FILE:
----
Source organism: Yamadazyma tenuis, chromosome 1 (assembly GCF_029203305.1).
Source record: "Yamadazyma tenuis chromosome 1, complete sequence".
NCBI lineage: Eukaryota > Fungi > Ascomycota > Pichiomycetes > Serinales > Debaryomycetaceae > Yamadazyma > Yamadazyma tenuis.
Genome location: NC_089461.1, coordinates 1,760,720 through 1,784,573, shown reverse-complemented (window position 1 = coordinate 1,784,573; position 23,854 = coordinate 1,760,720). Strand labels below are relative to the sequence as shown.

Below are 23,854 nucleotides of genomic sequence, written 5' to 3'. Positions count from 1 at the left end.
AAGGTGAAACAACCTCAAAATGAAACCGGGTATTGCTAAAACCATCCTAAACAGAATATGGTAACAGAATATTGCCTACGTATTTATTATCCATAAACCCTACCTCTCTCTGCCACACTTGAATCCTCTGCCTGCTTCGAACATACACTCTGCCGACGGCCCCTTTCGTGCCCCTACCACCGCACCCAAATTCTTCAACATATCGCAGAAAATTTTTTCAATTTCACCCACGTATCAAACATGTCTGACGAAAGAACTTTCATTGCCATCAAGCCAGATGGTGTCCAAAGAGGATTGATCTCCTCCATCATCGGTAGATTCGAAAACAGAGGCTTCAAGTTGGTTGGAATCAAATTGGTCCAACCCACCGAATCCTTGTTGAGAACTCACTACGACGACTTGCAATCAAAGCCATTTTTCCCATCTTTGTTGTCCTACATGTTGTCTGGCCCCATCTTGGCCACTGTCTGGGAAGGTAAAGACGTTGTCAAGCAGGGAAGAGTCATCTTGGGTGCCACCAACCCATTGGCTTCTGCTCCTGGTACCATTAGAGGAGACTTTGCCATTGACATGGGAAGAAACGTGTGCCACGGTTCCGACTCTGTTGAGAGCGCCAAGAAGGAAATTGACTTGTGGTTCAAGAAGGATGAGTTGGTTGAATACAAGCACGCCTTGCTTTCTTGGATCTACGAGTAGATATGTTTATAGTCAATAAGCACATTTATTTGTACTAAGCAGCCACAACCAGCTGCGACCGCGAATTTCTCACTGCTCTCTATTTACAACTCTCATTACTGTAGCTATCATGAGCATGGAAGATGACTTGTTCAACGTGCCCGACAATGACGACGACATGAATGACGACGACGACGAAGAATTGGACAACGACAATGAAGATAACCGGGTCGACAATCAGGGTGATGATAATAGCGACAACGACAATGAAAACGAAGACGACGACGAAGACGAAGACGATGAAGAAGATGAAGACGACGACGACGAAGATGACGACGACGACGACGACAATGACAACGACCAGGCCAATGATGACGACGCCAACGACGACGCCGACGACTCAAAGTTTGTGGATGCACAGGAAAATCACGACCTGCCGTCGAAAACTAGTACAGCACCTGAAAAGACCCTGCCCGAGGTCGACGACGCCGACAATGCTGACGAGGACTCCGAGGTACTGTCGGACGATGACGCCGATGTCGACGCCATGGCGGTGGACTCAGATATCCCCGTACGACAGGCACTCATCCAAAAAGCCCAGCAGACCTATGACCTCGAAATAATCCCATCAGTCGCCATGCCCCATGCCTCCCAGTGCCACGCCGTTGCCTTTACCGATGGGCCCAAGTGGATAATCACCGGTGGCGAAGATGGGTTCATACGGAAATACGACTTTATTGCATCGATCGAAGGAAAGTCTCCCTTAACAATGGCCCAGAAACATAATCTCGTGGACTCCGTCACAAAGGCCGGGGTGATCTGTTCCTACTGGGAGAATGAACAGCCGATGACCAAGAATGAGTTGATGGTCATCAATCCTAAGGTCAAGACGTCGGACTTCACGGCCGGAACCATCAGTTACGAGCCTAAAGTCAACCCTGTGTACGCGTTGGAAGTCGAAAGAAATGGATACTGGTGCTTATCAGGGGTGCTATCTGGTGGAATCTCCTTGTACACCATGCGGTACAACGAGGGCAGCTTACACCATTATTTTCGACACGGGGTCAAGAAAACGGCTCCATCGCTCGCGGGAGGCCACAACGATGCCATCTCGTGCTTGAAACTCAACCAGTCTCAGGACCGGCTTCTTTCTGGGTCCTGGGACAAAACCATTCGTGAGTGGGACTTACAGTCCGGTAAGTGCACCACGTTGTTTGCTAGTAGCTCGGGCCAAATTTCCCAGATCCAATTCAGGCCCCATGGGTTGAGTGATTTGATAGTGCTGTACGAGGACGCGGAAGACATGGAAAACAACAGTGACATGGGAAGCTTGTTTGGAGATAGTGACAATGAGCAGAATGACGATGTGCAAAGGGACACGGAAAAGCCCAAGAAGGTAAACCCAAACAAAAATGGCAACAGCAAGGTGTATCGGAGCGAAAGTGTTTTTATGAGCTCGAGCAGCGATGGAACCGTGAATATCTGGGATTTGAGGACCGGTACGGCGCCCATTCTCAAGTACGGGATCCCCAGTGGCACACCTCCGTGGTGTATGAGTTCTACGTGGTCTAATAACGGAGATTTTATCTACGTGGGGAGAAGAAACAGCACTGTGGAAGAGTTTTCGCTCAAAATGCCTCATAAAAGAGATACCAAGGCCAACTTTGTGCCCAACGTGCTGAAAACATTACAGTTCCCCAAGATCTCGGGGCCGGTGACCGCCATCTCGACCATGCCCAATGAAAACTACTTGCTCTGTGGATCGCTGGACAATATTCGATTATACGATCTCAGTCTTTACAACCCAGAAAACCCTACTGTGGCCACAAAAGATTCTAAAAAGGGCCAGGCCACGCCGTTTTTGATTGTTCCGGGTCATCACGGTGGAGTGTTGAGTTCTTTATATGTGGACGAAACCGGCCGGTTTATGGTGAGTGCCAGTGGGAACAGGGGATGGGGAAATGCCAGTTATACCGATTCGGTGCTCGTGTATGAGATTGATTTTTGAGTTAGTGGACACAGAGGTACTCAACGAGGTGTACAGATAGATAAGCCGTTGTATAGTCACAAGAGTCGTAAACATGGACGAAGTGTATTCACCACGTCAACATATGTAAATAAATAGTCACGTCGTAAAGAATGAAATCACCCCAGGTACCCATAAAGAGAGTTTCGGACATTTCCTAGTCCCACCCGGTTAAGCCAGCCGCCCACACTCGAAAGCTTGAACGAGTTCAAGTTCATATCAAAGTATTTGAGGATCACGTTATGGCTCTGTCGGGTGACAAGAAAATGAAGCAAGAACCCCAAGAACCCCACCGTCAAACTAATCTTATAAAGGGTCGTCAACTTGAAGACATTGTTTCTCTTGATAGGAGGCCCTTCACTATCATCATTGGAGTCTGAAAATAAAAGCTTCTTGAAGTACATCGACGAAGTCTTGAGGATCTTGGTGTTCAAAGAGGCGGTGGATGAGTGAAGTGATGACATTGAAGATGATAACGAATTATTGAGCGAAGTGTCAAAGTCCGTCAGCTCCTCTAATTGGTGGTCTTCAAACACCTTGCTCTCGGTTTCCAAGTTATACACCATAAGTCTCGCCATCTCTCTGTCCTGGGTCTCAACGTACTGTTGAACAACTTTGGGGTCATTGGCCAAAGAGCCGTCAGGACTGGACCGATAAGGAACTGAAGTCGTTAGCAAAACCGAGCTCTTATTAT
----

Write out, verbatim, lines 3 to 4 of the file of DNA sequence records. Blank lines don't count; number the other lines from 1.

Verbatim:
NCBI lineage: Eukaryota > Fungi > Ascomycota > Pichiomycetes > Serinales > Debaryomycetaceae > Yamadazyma > Yamadazyma tenuis.
Genome location: NC_089461.1, coordinates 1,760,720 through 1,784,573, shown reverse-complemented (window position 1 = coordinate 1,784,573; position 23,854 = coordinate 1,760,720). Strand labels below are relative to the sequence as shown.